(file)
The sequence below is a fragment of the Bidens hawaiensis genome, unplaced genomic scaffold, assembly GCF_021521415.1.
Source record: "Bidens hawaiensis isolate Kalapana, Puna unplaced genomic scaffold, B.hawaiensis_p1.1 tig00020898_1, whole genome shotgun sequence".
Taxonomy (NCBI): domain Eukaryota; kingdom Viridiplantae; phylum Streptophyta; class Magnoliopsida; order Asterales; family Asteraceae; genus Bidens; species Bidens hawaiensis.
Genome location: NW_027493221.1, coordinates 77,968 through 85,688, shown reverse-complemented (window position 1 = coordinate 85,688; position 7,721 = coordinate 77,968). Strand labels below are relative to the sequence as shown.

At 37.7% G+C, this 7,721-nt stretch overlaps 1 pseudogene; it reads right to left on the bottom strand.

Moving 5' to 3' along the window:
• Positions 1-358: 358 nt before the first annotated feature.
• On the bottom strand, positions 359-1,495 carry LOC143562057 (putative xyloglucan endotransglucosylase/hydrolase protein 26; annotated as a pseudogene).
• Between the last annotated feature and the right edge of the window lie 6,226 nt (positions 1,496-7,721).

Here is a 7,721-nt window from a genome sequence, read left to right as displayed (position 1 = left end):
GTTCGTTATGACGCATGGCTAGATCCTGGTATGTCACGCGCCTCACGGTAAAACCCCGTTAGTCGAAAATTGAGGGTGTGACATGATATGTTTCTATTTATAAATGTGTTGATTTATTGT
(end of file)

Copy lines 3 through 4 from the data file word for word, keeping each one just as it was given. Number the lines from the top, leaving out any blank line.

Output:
Taxonomy (NCBI): domain Eukaryota; kingdom Viridiplantae; phylum Streptophyta; class Magnoliopsida; order Asterales; family Asteraceae; genus Bidens; species Bidens hawaiensis.
Genome location: NW_027493221.1, coordinates 77,968 through 85,688, shown reverse-complemented (window position 1 = coordinate 85,688; position 7,721 = coordinate 77,968). Strand labels below are relative to the sequence as shown.